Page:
Abstract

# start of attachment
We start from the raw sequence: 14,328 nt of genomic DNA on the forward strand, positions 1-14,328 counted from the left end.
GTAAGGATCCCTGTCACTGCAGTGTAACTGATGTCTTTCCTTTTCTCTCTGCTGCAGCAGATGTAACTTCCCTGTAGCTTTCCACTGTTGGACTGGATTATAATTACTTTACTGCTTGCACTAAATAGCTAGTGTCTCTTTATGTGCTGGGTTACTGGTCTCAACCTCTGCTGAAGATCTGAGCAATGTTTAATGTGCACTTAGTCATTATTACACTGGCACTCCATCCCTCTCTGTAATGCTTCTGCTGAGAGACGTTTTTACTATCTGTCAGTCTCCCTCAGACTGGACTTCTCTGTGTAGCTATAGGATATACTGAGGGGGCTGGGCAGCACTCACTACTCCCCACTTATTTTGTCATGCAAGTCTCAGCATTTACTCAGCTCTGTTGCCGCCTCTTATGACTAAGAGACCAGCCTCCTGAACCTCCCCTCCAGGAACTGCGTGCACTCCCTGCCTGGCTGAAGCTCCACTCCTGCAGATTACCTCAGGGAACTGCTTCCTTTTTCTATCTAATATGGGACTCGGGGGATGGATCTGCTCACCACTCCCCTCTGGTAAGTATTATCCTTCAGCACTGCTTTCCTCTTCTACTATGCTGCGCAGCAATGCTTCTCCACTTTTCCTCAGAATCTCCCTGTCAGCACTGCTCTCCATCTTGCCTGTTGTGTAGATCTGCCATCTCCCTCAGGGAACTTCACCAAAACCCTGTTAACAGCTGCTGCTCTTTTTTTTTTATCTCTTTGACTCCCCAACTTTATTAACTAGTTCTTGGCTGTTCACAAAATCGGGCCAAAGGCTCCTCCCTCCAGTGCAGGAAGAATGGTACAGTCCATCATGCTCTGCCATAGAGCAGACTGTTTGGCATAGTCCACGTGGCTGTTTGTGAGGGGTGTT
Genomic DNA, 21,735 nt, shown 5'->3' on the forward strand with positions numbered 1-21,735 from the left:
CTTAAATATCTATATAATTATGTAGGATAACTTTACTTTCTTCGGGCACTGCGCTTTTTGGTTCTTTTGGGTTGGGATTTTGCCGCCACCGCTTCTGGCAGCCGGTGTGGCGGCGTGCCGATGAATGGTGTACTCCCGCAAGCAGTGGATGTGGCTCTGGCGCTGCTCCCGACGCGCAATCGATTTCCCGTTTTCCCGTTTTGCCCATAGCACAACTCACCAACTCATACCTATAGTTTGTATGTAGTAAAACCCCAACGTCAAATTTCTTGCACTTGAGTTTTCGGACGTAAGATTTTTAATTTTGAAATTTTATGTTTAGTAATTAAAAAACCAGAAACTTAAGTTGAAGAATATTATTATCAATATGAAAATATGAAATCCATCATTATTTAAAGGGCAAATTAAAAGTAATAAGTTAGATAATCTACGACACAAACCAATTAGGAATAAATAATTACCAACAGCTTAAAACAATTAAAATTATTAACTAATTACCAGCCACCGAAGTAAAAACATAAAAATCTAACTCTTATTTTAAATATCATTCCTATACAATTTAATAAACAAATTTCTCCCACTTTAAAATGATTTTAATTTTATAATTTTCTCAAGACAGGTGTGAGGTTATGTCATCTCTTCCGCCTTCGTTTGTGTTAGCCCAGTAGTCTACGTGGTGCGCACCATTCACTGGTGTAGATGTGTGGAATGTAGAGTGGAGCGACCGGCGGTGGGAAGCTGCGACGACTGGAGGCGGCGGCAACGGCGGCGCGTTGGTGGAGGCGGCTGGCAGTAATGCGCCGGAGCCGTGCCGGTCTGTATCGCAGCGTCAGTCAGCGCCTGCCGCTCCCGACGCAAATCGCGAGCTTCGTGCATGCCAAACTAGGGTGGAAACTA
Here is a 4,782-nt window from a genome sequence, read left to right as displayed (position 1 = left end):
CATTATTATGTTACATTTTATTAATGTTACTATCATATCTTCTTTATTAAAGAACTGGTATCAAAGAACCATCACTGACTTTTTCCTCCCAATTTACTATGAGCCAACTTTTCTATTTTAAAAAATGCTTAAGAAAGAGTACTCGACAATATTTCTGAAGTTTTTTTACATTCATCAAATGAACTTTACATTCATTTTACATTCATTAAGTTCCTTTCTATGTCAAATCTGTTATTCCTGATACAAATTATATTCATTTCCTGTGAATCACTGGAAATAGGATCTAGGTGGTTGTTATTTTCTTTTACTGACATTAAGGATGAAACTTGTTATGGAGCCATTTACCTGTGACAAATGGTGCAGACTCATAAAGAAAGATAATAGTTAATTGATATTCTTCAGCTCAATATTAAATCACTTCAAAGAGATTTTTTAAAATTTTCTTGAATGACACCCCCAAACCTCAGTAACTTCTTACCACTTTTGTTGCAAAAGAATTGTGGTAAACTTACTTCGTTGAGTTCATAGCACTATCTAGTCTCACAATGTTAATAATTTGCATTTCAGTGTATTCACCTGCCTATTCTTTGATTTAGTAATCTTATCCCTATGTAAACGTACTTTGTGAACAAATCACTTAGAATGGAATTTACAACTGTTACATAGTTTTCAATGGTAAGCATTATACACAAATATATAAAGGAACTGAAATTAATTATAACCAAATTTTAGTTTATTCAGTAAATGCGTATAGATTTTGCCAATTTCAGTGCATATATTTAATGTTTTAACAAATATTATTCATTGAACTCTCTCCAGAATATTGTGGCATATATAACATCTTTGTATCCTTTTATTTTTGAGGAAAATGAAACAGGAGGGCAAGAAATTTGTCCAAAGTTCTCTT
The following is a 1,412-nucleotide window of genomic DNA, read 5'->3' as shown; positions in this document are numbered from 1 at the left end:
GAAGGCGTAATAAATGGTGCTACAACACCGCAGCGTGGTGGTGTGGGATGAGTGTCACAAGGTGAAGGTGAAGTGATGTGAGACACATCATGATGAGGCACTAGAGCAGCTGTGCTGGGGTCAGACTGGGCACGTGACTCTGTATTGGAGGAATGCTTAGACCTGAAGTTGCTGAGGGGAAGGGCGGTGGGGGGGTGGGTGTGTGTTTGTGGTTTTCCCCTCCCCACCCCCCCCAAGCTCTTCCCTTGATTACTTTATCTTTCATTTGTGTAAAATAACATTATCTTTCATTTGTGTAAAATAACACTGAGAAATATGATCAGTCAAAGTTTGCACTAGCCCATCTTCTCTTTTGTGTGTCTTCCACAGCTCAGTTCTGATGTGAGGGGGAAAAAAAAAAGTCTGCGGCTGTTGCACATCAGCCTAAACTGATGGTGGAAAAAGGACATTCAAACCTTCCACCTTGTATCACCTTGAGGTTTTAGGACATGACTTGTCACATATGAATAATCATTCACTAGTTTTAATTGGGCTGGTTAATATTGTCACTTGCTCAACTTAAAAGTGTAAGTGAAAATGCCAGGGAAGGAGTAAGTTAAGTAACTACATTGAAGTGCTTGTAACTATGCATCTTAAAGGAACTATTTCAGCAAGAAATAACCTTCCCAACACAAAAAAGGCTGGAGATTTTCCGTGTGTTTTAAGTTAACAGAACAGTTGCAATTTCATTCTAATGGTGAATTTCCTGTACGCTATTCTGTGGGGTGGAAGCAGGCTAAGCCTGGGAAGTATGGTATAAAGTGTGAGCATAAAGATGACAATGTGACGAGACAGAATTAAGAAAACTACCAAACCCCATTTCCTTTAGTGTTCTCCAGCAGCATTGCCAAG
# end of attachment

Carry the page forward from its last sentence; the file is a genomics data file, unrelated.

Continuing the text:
In 1962, ice island Arlis II drifted over a portion of the southern half of the Siberia Basin. Depth recordings made between 81 degrees N, 170 degrees E and 82 degrees 30'N, 160 degrees E show that the ocean floor in this area is an abyssal plain at about 2,825 m depth dissected by several interplain channels. This abyssal plain, here called the Wrangel Abyssal Plain, is bounded on the north by Arlis Gap, which joins it with the Siberia Abyssal Plain at about 3,946 m depth. The Siberia Abyssal Plain occupies the northern half of the Siberia Basin. Seismic reflection profiles show that a prominent subbottom basement ridge exists in the vicinity of Arlis Gap. This ridge strikes in an approximately northwest direction and appears to connect with Alpha Ridge, which bounds the Siberia Basin on the east and north, and with Lomonosov Ridge, which bounds the Siberia Basin on the west. The seismic reflection profiles also show that at least 3.5 km of subhorizontal, stratified sediments underlie Wrangel Abyssal Plain south of the ridge. Each layer within these sediments appears to correspond to a fossil surface of Wrangel Abyssal Plain. This thick sequence of stratified sediments shows the influence of the Asian continent, which bounds the Siberia Basin on the south, on sedimentation within the Siberia Basin. Presumably the buried basement ridge forms a dam which has permitted the accumulation of a thick sequence of sediments under the higher-level Wrangel Abyssal Plain. Turbidity currents moving through Arlis Gap presumably carried the overflow of sediments from Wrangel Abyssal Plain into the lower-level Siberia Abyssal Plain. The structure of the sediments suggests that the Siberia Basin has been free from deformation during the deposition of the sediments, except for possible broad crustal down warping. A crustal model based on the water depth measurements, seismic reflection profiles, gravity measurements, and magnetic measurements yields a crustal thickness of 15 km south of the buried ridge and 22 km under the ridge measured from sea level.

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